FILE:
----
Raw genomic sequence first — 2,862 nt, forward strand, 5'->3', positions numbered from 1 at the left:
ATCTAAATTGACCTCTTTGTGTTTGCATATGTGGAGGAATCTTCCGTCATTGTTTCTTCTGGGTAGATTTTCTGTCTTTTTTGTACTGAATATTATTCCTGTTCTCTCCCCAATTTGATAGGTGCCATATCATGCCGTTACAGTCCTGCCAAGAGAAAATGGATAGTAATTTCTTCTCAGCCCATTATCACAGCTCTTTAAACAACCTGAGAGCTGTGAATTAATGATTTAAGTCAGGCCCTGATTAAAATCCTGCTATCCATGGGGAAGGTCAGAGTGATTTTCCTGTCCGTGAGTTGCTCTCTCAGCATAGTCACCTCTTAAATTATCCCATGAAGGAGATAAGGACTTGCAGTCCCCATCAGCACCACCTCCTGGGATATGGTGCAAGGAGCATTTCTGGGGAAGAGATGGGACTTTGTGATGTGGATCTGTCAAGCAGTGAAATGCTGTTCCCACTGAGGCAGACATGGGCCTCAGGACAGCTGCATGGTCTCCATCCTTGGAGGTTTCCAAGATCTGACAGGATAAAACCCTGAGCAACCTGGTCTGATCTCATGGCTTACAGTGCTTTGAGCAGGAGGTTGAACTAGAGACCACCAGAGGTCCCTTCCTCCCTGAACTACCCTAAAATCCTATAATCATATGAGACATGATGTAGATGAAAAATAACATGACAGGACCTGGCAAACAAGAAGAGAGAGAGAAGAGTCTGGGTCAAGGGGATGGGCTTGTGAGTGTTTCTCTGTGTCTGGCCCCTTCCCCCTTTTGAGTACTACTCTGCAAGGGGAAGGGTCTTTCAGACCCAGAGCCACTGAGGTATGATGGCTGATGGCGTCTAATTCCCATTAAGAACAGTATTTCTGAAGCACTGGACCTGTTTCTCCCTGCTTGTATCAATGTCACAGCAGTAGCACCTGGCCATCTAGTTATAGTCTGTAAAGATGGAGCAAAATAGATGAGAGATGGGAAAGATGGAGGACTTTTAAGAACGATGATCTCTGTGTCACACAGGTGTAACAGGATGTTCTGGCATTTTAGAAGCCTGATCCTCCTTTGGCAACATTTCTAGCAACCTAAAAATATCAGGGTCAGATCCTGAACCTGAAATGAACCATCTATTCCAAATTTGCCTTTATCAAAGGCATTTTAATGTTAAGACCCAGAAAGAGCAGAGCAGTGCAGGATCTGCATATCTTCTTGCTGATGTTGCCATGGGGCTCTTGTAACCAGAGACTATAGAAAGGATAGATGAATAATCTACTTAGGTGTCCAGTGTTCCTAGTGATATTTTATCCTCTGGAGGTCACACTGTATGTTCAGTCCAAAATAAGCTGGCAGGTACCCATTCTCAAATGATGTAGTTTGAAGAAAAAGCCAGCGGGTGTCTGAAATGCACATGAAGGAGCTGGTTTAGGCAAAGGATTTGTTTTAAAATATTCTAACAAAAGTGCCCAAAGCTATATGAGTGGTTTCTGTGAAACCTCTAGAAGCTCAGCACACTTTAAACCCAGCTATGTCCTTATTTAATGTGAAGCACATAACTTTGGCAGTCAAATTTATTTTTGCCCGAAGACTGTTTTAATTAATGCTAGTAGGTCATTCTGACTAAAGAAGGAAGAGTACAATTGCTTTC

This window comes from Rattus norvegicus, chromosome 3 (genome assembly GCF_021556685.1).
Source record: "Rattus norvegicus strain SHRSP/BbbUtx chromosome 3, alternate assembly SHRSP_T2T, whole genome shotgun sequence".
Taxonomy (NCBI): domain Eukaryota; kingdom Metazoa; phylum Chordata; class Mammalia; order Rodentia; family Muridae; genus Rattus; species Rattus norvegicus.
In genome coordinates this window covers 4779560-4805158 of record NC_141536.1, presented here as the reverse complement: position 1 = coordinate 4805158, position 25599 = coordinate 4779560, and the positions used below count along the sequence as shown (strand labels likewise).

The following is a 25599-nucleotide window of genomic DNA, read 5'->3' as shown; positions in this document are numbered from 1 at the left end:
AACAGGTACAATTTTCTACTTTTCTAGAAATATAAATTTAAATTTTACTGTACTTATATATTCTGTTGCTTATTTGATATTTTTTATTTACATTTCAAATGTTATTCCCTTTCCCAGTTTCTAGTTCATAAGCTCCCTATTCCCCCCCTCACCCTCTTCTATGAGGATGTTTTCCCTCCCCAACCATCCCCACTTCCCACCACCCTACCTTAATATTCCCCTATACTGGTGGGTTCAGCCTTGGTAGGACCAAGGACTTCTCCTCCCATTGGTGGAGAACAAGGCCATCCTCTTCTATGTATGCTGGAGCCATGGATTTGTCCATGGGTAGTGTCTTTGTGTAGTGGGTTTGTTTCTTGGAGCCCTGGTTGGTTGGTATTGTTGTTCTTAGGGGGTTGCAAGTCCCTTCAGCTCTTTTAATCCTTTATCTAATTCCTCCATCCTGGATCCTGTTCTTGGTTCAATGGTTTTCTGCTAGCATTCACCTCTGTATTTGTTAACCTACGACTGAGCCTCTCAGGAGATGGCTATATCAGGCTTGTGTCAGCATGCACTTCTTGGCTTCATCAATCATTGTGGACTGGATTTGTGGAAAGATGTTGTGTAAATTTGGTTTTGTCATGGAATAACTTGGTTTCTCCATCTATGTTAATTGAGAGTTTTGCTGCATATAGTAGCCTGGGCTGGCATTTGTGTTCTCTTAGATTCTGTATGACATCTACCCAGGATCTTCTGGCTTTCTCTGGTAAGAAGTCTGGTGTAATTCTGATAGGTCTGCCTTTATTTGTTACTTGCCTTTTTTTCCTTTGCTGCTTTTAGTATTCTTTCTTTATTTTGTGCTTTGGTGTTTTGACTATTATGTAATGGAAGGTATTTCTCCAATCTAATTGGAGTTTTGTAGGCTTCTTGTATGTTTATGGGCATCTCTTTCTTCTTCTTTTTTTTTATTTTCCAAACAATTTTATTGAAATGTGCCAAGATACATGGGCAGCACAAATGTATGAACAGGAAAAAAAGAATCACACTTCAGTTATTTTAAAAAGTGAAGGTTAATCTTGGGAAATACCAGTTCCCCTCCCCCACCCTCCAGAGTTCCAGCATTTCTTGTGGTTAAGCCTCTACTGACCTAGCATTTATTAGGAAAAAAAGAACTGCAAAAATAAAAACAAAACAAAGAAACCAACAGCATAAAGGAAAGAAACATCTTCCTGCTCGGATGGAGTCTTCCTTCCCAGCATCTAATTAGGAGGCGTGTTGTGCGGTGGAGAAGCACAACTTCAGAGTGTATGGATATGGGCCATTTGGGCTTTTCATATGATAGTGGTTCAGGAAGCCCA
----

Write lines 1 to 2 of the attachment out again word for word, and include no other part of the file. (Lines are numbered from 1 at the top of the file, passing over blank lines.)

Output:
Raw genomic sequence first — 2,862 nt, forward strand, 5'->3', positions numbered from 1 at the left:
ATCTAAATTGACCTCTTTGTGTTTGCATATGTGGAGGAATCTTCCGTCATTGTTTCTTCTGGGTAGATTTTCTGTCTTTTTTGTACTGAATATTATTCCTGTTCTCTCCCCAATTTGATAGGTGCCATATCATGCCGTTACAGTCCTGCCAAGAGAAAATGGATAGTAATTTCTTCTCAGCCCATTATCACAGCTCTTTAAACAACCTGAGAGCTGTGAATTAATGATTTAAGTCAGGCCCTGATTAAAATCCTGCTATCCATGGGGAAGGTCAGAGTGATTTTCCTGTCCGTGAGTTGCTCTCTCAGCATAGTCACCTCTTAAATTATCCCATGAAGGAGATAAGGACTTGCAGTCCCCATCAGCACCACCTCCTGGGATATGGTGCAAGGAGCATTTCTGGGGAAGAGATGGGACTTTGTGATGTGGATCTGTCAAGCAGTGAAATGCTGTTCCCACTGAGGCAGACATGGGCCTCAGGACAGCTGCATGGTCTCCATCCTTGGAGGTTTCCAAGATCTGACAGGATAAAACCCTGAGCAACCTGGTCTGATCTCATGGCTTACAGTGCTTTGAGCAGGAGGTTGAACTAGAGACCACCAGAGGTCCCTTCCTCCCTGAACTACCCTAAAATCCTATAATCATATGAGACATGATGTAGATGAAAAATAACATGACAGGACCTGGCAAACAAGAAGAGAGAGAGAAGAGTCTGGGTCAAGGGGATGGGCTTGTGAGTGTTTCTCTGTGTCTGGCCCCTTCCCCCTTTTGAGTACTACTCTGCAAGGGGAAGGGTCTTTCAGACCCAGAGCCACTGAGGTATGATGGCTGATGGCGTCTAATTCCCATTAAGAACAGTATTTCTGAAGCACTGGACCTGTTTCTCCCTGCTTGTATCAATGTCACAGCAGTAGCACCTGGCCATCTAGTTATAGTCTGTAAAGATGGAGCAAAATAGATGAGAGATGGGAAAGATGGAGGACTTTTAAGAACGATGATCTCTGTGTCACACAGGTGTAACAGGATGTTCTGGCATTTTAGAAGCCTGATCCTCCTTTGGCAACATTTCTAGCAACCTAAAAATATCAGGGTCAGATCCTGAACCTGAAATGAACCATCTATTCCAAATTTGCCTTTATCAAAGGCATTTTAATGTTAAGACCCAGAAAGAGCAGAGCAGTGCAGGATCTGCATATCTTCTTGCTGATGTTGCCATGGGGCTCTTGTAACCAGAGACTATAGAAAGGATAGATGAATAATCTACTTAGGTGTCCAGTGTTCCTAGTGATATTTTATCCTCTGGAGGTCACACTGTATGTTCAGTCCAAAATAAGCTGGCAGGTACCCATTCTCAAATGATGTAGTTTGAAGAAAAAGCCAGCGGGTGTCTGAAATGCACATGAAGGAGCTGGTTTAGGCAAAGGATTTGTTTTAAAATATTCTAACAAAAGTGCCCAAAGCTATATGAGTGGTTTCTGTGAAACCTCTAGAAGCTCAGCACACTTTAAACCCAGCTATGTCCTTATTTAATGTGAAGCACATAACTTTGGCAGTCAAATTTATTTTTGCCCGAAGACTGTTTTAATTAATGCTAGTAGGTCATTCTGACTAAAGAAGGAAGAGTACAATTGCTTTC